Commentary

Gordon proves he's still a winner

Updated: April 5, 2009, 8:25 PM ET
By Terry Blount | ESPN.com

FORT WORTH, Texas -- One year, five months and 23 days, to be exact.

No driver this good has ever gone this long without a victory unless his winning days were behind him.

Jeff Gordon still is a winner. Few victories in his historic career meant as much as the Samsung 500 on Sunday at Texas Motor Speedway.

A 47-race streak without a win, a stretch that had some people wondering if Gordon's winning days and championship ways were behind him, ended at the most unlikely of places.

Gordon was 0-for-16 on the 1.5-mile TMS oval, one of only two active Cup tracks (along with Homestead Miami Speedway) where Gordon hadn't gone to Victory Lane.

The Lone Star State haunted him. TMS is the only track where Gordon had finished 43rd in his career, and he did it here twice. The second time was this event one year ago.

So pick your cliché -- killing two birds with one stone, getting two monkeys off his back, whatever -- Gordon exorcised two demons on one blue-sky afternoon in North Texas.

[+] EnlargeJeff Gordon
Jonathan Ferrey/Getty ImagesJeff Gordon last performed a celebratory burnout after a points win at Lowe's Motor Speedway in October 2007.

"How ironic is this?" Gordon said in Victory Lane. "We go on this [losing] streak and end it at Texas, the place that had eluded us for so long.

"This was an incredible team effort. The whole year has been that way, but I've never had a car like this at Texas."

Gordon needed the best No. 24 Chevy he could handle because the man who has outraced him for the past three years was gaining ground and trying to ruin Gordon's day.

Hendrick Motorsports teammate Jimmie Johnson finished second to his mentor, adding even more irony to the race. Gordon had fallen to second in the Hendrick hierarchy while watching Johnson win the past three Cup championships. "Five more laps and we would have had a shot at him," Johnson said. "We both were trying as hard as we could."

Had he gotten up to Gordon's bumper, no mercy was coming. Johnson wanted that victory regardless of who he had to pass to get it.

"As a friend, I would have felt bad," Johnson said. "As a competitor, I would have been excited. The 24 is leading the points. We could have built some momentum on him.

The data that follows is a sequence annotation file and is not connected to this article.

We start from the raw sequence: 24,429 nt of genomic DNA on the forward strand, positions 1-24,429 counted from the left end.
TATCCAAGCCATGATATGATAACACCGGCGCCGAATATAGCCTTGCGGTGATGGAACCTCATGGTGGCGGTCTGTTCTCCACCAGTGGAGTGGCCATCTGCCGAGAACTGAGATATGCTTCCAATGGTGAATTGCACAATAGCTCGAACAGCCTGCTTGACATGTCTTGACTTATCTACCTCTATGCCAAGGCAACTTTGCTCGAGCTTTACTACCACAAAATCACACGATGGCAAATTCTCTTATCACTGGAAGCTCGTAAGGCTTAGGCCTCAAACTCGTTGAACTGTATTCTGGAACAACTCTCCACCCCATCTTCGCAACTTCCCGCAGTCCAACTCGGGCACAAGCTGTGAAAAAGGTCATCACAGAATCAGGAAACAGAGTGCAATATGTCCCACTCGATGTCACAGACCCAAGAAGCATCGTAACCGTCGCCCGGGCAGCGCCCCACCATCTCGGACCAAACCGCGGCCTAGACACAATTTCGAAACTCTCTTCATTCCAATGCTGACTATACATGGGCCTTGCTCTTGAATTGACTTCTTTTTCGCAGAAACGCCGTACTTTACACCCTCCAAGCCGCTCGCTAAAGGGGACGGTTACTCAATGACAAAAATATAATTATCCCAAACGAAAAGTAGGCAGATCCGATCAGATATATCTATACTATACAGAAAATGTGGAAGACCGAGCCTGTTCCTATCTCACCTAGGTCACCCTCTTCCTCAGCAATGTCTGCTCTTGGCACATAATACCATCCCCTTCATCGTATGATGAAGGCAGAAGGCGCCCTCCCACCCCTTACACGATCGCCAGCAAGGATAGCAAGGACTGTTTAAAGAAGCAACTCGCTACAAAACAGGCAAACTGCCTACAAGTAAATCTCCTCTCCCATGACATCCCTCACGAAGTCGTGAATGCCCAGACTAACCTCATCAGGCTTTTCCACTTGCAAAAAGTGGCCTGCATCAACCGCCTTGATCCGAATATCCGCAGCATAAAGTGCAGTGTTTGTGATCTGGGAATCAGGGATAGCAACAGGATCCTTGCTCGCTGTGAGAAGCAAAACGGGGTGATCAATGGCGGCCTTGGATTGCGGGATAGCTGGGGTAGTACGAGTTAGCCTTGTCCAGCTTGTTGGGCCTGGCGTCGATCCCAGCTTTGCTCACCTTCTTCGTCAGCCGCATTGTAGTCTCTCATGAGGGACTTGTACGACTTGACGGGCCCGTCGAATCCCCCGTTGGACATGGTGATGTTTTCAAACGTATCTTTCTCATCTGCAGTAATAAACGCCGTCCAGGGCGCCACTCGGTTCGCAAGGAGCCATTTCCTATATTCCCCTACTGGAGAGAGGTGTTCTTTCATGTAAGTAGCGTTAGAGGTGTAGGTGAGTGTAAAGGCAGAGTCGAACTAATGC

"But I'm happy for Jeff. That team has really hit its stride. He's got that victory now and he's going to be awfully tough."

Gordon ran well all day, but he still might be waiting to end his losing streak if not for a nightmare pit stop at the end for Carl Edwards.

Edwards passed Gordon for the lead with 38 laps to go, but his final pit stop cost him 10 spots when the front tire changer had problems with both tires.

"I don't want anybody to tell me when I've done something wrong," Edwards said. "So I don't need to tell them. We're in this together."

The pit road miscue by the No. 99 Ford crew was the only break Gordon needed. He got out first and never looked back.

I knew what was written and said. And that was OK. We didn't win and sometimes it was my fault. It makes you question how bad you really want it.

-- Jeff Gordon

Gordon now has 82 career victories, one short of tying Cale Yarborough for fifth on the all-time wins list. He is three victories shy of passing Darrell Waltrip and Bobby Allison to rank third all time.

His status as one of the greatest NASCAR drivers in history is secure, whether he ever won again or not. But the losing streak made some fans and reporters wonder if Gordon was done as a title contender.

Gordon had problems adjusting to the looser new car. His fans were howling last year for a change at crew chief, wanting Rick Hendrick to fire Steve Letarte.

At 37, maybe Gordon had lost his edge. He was happily married to model Ingrid Vandebosch. He became a father for the first time to daughter Ella Sofia. And Gordon struggled with back problems while Johnson became the star of the sport.

Maybe winning races just didn't matter as much anymore. That was the talk.

Gordon never accepted it. He entered this season with a renewed zeal. He worked out harder on offseason conditioning than anytime in his career.

There is a new toughness to his demeanor, a strong motivation to prove he still is the Jeff Gordon who won four Cup titles.

"I knew what was written and said," Gordon said. "And that was OK. We didn't win and sometimes it was my fault. It makes you question how bad you really want it.

"Honestly, I think it inspired us. It made us angry. I didn't want to be someone riding around. I didn't want to be someone who never won again."

Gordon is going to win more races this season. He leads the standings by 162 points. He has six top-10s in seven starts. "I thought he was past his prime," said a smirking Greg Biffle, who finished third Sunday. "I never had a doubt in my mind that Jeff could win races again. The guy is a phenomenal driver. He knows what he wants a car to feel like. About 10 of us do out here. It's just a matter of getting it right."

Gordon and the No. 24 team are getting it right. "This feels like the first time I've ever won," Gordon said. "I don't know how many years I have left, but you want to prove to yourself something and make sure there are no excuses. I'm giving these guys everything I've got."

Terry Blount covers motorsports for ESPN.com. His book, "The Blount Report: NASCAR's Most Overrated and Underrated Drivers, Cars, Teams, and Tracks," was published by Triumph Books and is available in bookstores. Click here to order a copy. Blount can be reached at terry@blountspeak.com.

Terry Blount

ESPN Seattle Seahawks reporter

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